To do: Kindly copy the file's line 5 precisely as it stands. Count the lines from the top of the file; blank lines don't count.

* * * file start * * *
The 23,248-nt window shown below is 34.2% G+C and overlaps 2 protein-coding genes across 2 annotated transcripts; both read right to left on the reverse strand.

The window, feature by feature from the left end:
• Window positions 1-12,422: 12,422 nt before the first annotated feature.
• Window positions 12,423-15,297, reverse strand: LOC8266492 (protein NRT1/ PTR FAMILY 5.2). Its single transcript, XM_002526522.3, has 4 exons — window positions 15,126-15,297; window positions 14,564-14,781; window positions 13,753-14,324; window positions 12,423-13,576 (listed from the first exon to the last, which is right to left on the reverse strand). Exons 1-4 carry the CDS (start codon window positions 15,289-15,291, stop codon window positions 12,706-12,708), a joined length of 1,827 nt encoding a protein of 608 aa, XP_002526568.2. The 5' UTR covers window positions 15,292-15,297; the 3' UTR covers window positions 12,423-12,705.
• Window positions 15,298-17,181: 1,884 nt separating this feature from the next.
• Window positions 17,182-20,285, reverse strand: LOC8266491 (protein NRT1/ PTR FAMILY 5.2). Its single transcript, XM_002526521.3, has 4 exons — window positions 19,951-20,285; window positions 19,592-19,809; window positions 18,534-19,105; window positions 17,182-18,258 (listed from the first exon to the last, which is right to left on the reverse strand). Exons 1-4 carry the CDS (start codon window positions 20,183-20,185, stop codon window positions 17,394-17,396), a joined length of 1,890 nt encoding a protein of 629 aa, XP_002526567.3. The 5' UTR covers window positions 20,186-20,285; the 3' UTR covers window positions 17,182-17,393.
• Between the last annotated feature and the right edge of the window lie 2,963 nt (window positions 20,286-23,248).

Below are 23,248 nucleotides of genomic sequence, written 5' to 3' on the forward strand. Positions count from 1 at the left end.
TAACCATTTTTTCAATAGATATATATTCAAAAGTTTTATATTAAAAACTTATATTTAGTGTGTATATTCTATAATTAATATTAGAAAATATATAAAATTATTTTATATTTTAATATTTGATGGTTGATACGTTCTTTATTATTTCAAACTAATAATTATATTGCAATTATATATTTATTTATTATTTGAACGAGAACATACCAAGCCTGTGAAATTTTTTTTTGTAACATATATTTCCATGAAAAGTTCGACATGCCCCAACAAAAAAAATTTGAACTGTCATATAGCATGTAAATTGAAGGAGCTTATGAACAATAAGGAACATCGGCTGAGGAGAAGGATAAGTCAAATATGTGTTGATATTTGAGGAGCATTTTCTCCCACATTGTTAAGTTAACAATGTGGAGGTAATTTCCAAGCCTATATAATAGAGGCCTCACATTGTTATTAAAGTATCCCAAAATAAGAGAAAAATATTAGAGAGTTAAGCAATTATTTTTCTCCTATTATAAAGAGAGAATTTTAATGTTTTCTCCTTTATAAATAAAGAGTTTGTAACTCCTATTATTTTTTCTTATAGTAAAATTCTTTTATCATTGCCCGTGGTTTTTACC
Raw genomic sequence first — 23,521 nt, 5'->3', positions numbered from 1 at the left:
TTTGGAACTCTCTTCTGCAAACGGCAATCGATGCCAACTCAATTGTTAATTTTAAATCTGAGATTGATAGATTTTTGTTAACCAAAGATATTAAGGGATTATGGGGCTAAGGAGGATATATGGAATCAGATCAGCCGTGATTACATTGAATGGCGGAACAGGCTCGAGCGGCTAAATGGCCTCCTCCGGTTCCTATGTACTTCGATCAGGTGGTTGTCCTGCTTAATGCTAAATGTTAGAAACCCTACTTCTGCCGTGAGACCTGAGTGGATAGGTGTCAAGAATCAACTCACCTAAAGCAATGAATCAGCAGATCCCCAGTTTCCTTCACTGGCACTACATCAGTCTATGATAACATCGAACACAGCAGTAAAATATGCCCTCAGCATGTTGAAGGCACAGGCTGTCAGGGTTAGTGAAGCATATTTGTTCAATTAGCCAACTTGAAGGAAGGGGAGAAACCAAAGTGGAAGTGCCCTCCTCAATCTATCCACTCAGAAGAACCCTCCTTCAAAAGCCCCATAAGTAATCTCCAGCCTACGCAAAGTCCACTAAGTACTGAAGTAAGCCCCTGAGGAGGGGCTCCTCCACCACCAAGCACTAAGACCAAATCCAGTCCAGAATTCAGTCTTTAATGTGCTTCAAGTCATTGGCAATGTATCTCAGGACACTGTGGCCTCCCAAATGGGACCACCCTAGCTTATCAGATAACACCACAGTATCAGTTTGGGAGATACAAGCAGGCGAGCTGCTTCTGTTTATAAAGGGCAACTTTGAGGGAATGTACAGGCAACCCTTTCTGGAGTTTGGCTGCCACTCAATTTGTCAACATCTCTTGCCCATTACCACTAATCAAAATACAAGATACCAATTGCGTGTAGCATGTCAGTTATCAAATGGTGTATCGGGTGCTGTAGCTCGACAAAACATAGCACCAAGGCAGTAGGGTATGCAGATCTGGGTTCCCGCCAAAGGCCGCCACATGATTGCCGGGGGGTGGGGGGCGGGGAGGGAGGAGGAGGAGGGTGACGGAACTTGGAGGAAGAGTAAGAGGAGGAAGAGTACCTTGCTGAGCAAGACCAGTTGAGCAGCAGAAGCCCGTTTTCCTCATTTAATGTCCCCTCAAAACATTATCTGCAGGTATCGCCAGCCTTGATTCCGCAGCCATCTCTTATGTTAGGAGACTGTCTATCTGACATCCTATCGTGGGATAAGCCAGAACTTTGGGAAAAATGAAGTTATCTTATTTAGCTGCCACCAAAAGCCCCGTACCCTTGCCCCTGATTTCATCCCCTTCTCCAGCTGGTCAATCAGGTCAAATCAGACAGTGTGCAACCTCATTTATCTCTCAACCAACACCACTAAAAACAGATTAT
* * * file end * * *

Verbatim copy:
• Window positions 15,298-17,181: 1,884 nt separating this feature from the next.